LOGAN – Frank Maile has joined the Utah State University Board of Trustees in calling for an independent investigation into allegations of religious and cultural bias exhibited by university president Noelle Cockett during his hiring process. According to a statement released Sunday, Maile was told by players that he “was not ultimately considered for the position of head coach at Utah State (my beloved alma mater) because of concerns that my religion and Pacific Islander culture would negatively impact the University’s future football program.”
The players boycotted their final game of the season in protest. On Saturday, USU released a statement that their Board of Trustees would retain an independent investigator to conduct a thorough review of the claims raised by the students.
Maile was named the interim head coach at USU after Gary Andersen was dismissed after an 0-3 start to the season. While Maile expressed sadness that such an event may have taken place, he was also encouraged by the players’ actions and attitudes toward him, personally.
“I want to express my upmost respect and admiration for their decision to stand up for what they believe in — and I’m truly honored that they would stand up for me,” Maile’s statement said.
Friday evening Cockett released a statement of her own, that she was devastated that her comments were interpreted as bias.
On Saturday, USU formally announced that Blake Anderson would be the next head football coach of the Aggies.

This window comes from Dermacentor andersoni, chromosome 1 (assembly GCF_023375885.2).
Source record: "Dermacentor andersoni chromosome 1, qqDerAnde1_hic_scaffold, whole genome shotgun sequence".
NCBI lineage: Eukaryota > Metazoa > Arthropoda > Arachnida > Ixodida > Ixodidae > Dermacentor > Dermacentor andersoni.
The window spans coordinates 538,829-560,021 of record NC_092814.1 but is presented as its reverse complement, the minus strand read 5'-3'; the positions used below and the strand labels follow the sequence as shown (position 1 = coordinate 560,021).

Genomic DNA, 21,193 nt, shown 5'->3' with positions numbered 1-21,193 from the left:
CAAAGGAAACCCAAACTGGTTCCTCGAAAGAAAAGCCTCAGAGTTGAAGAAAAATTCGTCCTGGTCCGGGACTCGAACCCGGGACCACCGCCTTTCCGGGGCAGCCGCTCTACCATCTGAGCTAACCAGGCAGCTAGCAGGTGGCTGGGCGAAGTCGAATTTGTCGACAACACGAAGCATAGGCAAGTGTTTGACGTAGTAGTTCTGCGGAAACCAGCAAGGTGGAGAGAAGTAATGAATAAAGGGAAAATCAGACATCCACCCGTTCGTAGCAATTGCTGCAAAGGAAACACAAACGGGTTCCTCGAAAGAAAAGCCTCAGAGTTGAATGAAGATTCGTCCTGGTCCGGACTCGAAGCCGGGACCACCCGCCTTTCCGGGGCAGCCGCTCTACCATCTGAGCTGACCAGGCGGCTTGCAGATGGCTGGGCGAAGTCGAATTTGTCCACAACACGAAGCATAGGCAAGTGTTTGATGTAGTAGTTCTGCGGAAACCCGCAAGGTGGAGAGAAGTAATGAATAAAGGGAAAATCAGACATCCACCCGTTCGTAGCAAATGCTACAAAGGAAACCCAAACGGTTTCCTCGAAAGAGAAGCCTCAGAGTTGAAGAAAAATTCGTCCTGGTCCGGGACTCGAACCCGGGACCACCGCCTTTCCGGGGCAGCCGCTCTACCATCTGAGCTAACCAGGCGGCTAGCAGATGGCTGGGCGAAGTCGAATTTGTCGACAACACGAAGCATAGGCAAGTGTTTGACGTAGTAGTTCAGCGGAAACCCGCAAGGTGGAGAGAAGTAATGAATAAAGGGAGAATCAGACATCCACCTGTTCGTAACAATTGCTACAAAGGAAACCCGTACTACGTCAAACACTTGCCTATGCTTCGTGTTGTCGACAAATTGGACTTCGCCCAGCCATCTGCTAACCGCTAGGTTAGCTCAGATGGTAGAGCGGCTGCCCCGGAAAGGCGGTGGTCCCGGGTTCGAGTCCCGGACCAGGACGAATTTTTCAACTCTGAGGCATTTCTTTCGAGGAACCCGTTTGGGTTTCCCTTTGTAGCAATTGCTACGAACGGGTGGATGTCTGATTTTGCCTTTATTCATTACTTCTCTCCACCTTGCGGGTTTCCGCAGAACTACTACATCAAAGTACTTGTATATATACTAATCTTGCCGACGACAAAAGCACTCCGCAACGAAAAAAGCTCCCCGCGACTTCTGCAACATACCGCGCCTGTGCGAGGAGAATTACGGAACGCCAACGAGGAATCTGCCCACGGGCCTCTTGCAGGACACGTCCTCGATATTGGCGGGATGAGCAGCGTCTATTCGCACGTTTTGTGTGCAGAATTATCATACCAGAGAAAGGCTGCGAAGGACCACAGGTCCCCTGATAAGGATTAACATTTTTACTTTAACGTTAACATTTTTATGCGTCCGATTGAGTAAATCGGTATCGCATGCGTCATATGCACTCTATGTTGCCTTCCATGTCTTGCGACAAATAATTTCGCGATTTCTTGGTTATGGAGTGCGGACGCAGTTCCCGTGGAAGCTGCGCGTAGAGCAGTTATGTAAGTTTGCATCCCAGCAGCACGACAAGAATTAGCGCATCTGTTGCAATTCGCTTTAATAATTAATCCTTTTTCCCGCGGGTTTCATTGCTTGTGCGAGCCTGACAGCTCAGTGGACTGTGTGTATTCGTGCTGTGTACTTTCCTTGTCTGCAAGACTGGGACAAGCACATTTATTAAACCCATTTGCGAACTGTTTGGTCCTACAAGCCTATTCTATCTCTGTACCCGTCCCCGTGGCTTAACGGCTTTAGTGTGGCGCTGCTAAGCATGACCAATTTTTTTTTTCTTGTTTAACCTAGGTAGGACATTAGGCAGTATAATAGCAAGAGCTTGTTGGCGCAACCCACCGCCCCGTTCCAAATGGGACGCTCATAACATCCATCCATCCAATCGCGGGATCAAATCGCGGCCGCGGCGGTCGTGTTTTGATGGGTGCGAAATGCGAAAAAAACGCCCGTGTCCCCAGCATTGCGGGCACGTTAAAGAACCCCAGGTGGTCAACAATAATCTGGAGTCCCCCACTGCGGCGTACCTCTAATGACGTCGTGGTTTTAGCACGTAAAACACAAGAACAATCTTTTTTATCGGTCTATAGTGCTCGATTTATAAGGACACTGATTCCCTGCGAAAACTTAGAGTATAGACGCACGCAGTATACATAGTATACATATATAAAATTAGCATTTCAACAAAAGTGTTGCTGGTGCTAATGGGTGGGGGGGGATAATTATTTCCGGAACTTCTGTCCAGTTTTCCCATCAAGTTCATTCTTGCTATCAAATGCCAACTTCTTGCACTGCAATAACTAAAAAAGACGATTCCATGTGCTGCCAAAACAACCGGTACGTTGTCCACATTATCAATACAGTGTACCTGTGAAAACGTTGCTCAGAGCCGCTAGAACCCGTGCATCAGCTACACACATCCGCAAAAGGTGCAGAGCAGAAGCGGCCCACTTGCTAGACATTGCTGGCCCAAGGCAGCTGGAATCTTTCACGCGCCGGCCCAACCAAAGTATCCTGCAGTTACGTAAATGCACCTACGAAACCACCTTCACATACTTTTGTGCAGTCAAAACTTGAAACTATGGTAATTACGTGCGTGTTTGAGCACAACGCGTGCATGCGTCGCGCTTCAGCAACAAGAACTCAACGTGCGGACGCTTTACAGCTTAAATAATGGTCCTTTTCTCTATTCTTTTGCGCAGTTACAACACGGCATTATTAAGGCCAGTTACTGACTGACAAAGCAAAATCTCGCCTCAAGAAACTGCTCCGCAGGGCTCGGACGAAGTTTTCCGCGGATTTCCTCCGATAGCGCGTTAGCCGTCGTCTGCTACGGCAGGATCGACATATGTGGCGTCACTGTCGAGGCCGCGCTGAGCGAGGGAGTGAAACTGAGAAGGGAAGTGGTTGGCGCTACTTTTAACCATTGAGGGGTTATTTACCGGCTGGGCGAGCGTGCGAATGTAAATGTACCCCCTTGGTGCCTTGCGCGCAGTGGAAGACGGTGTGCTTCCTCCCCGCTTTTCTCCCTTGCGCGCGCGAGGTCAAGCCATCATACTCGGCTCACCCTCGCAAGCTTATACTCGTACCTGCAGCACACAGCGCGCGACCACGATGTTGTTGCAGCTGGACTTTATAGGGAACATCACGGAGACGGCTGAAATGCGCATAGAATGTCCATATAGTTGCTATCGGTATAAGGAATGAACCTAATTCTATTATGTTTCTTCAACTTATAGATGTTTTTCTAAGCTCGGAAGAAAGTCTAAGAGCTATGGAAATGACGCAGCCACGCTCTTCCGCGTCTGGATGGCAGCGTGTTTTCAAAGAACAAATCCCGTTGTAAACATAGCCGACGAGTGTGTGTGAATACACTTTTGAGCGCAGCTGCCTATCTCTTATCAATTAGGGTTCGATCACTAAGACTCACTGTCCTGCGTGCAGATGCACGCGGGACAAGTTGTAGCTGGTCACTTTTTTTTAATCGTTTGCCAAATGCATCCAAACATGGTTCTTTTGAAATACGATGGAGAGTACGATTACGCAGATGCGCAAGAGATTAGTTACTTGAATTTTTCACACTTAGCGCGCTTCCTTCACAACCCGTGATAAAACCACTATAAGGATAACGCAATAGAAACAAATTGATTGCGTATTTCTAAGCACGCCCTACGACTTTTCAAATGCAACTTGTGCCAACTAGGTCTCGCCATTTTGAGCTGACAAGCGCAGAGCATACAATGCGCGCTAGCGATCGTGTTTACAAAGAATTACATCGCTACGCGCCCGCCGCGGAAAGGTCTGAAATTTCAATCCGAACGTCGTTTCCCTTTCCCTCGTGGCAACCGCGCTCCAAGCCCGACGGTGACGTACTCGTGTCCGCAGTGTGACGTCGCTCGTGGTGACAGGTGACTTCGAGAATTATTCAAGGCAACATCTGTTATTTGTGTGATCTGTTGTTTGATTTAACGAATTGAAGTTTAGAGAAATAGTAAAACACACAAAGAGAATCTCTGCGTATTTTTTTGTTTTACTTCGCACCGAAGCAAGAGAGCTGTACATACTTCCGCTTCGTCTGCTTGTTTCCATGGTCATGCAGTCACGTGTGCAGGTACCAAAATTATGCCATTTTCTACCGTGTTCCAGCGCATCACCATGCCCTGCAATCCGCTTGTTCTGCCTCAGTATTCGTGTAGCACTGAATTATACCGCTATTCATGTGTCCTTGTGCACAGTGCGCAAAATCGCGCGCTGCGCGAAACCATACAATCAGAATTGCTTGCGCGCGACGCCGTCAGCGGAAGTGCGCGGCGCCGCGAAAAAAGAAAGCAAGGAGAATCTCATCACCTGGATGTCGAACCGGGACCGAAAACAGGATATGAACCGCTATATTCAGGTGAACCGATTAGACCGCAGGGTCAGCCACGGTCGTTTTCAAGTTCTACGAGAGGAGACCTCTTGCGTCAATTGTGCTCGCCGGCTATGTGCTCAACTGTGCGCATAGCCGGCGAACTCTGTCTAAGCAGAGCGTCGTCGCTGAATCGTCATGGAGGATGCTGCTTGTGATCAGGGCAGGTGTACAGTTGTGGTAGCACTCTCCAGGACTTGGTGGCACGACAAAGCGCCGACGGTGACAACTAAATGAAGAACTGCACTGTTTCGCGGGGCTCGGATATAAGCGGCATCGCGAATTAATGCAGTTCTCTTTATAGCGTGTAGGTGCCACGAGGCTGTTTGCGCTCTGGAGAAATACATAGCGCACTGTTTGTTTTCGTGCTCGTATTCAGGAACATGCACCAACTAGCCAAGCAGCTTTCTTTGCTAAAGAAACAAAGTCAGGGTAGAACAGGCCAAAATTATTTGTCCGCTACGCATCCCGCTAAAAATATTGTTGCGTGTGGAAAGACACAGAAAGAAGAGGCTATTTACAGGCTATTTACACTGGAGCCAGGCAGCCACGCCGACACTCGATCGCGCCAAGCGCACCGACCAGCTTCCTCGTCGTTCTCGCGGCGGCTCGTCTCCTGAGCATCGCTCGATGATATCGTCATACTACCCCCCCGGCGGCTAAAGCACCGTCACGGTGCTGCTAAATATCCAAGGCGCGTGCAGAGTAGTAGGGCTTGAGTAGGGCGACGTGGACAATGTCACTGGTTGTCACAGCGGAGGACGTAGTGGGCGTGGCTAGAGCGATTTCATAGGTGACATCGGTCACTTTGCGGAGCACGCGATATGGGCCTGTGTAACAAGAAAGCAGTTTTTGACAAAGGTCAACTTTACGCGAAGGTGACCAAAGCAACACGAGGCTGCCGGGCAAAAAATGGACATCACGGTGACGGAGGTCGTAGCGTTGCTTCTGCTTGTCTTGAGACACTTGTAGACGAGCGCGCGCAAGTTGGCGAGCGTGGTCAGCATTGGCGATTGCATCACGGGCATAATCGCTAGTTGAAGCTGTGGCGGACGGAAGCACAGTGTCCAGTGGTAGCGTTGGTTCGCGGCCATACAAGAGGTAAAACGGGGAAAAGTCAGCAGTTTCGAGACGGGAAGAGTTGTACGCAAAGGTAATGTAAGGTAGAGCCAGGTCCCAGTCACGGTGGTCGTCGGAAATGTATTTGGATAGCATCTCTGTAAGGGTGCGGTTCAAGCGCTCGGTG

Frank Maile’s full statement is below:
As all college football fans likely know by now, Utah State University’s final game of the season was cancelled yesterday after USU football players chose not to play in protest of something they feel very strongly about: discrimination and bias.
It is my understanding — from members of the team leadership council who attended a meeting with Utah State President Noelle Cockett and Athletic Director John Hartwell — that I was not ultimately considered for the position of head coach at Utah State (my beloved alma mater) because of concerns that my religion and Pacific Islander culture would negatively impact the University’s future football program. I have twice served as interim head coach and have gone through the interview process but was not notified of a formal hiring decision until after Noelle Cockett and John Hartwell met with the team.
As disheartened as I am to learn that this kind of religious and cultural bias exists (because I am Polynesian) at Utah State University, I am equally heart-broken for my players – many of whom are seniors who were preparing for the last game of their collegiate experience. I want to express my upmost respect and admiration for their decision to stand up for what they believe in — and I’m truly honored that they would stand up for me.
As we move forward, it is important to me to protect both the institution and players that I love. My only hope for this painful and unfortunate situation, is that it will be a positive step in our community’s anti-discrimination journey. To accomplish this, Utah State University Trustees should demand a thorough and independent investigation of religious, cultural and racial discrimination throughout the Utah State University.